Parts used Leaves, flower-buds, latex.
Harvest Best just before the flowers open. Active constituents are in higher concentrations at this time, in comparison to material fromyounger plants.
Key constituents Sesquiterpene lactones ‘lacturcarium’ (including lactupicrin and lactucerin); coumarin (aesculin); flavonoids (including apigenin, luteolin, quercetin and glycosides); proteins; sugars; resins; alkaloids.
Actions Anti-tussive, sedative, relaxant, bitter.
Pharmacology and uses Wild lettuces are best known for their relaxant and sedative actions. An alcoholic extract will show sedative properties, causing a reduction in motor activity and behaviour. However, lactucarium does not pass readily through the blood brain barrier and it is thought the effects may arise from peripheral and visceral actions below the neck, rather than above it.
Lactucarium has been used successfully in the treatment of morphine addiction because it has similar, if milder, anodyne-sedative effects. The compound lactucarium is a mixture of a number of substances and was also reportedly used to adulterate opium. This all gave rise to the nickname – ‘lettuce opium’.
You can discover more about medicinal plant constituents and actions in a previous post published last year.
Wild lettuce has been used successfully for treating both nervous excitability and insomnia. Scientific evidence regarding its abilities to assist with chronic and acute coughs are thin on the ground, but notwithstanding the lack of published scientific papers; effectiveness could be measured through its repeated traditional use as an anti-tussive by herbalists for hundreds of years. We need to always remember that science doesn’t hold anything like all the answers.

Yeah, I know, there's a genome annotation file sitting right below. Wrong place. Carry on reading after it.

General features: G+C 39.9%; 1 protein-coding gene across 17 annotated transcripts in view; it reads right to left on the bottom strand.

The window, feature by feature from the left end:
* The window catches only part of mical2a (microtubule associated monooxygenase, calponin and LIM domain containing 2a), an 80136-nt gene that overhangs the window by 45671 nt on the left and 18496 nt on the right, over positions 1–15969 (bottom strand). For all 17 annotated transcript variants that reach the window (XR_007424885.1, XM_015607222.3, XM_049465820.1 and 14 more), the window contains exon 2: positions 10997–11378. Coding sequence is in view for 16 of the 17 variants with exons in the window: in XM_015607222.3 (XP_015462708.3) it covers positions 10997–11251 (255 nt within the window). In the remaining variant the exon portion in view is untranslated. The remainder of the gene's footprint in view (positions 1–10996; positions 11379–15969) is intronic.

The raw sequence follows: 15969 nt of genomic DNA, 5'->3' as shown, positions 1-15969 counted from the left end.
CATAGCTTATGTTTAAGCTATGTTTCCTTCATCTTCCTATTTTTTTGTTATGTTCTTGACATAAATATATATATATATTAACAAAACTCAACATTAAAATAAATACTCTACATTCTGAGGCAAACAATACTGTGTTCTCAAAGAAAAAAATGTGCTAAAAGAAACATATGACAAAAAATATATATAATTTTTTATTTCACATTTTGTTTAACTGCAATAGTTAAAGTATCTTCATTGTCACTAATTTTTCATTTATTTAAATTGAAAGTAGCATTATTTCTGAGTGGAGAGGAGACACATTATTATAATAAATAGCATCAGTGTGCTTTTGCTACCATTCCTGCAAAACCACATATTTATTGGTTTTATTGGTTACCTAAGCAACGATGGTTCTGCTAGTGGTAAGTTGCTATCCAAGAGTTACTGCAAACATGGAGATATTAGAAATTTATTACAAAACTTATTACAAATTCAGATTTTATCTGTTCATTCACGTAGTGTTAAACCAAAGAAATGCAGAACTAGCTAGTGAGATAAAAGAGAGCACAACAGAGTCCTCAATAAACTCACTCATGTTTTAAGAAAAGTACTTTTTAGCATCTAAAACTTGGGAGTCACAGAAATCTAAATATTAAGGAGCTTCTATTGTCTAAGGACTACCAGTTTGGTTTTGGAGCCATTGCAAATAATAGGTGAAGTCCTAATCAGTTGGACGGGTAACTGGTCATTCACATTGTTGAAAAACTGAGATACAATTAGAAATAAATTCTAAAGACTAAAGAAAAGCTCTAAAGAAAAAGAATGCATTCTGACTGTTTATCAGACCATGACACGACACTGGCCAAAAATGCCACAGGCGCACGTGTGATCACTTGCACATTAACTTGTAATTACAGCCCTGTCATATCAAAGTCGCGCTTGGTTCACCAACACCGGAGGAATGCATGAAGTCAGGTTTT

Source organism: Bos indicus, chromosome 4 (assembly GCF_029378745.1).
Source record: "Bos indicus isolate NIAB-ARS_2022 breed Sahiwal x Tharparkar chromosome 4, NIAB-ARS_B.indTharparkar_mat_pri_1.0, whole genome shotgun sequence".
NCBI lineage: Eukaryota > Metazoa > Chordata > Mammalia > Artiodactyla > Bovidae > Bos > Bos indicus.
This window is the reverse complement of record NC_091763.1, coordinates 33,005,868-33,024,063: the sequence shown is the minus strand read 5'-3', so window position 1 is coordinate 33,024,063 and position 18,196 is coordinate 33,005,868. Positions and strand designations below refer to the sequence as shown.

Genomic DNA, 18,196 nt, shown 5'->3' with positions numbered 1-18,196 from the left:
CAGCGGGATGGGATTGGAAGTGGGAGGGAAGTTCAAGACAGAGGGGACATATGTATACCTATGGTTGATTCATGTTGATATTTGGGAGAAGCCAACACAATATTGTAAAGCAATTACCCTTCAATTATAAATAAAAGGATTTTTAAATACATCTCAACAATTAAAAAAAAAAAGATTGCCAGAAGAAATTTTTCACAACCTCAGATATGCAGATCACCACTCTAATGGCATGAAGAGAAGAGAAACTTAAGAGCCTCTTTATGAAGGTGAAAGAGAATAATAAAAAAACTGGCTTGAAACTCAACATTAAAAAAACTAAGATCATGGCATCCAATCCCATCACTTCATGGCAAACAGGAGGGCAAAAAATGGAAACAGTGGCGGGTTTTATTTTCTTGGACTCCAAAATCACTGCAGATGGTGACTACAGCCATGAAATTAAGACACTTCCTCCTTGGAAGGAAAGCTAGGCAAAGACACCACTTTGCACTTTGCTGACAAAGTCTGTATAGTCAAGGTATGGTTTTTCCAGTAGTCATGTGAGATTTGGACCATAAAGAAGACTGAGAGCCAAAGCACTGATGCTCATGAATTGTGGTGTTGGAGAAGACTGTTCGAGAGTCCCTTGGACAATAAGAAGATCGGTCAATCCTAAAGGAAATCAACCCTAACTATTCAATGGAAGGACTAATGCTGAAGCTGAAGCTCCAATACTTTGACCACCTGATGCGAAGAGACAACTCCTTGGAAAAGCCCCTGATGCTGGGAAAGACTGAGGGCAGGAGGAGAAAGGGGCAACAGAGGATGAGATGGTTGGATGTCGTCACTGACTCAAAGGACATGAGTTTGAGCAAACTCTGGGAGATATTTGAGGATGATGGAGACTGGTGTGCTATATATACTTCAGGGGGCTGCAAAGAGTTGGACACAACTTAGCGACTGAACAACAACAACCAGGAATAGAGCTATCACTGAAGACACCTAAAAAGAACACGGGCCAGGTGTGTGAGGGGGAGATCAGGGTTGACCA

Wild lettuce was in a number of cough remedies before full implementation of the recent E.U directive, although how many it appears in now, I’m unsure. The fact that the plant is so easily found, means it’s really simple to go foraging wild lettuce and make your own.
The cultivated garden lettuce was immortalised in the Beatrix potter’s children’s books starring Peter Rabbit. In the tales, Peter’s mum used to give him lettuce to eat last thing at night, for its soporific (sleep inducing) qualities. A number of herbal books will also testify to the gentle sleep inducing powers of eating lettuce last thing at night.
The wild lettuce is a much stronger sedative than the cultivated varieties and can often be found in sleep-inducing herbal preparations combined with hops, valerian, lime flowers and passionflower.
Toxicity has generally been regarded as low, but there are cases of people who have eaten large quantities of wild lettuce, then presenting themselves to hospitals suffering from various manifestations of wild lettuce toxicity. These included: decreased level of consciousness, agitation, dry mucosa, mydriatic pupils (pupils dilating), urinary retention and hypoactive bowel sounds.
As ever with plants from the daisy family, as ever there is a warning for people who suffer allergic reactions to other members of this large plant family.
Wnat to know more? Then why not book a place on my upcoming foraging walks.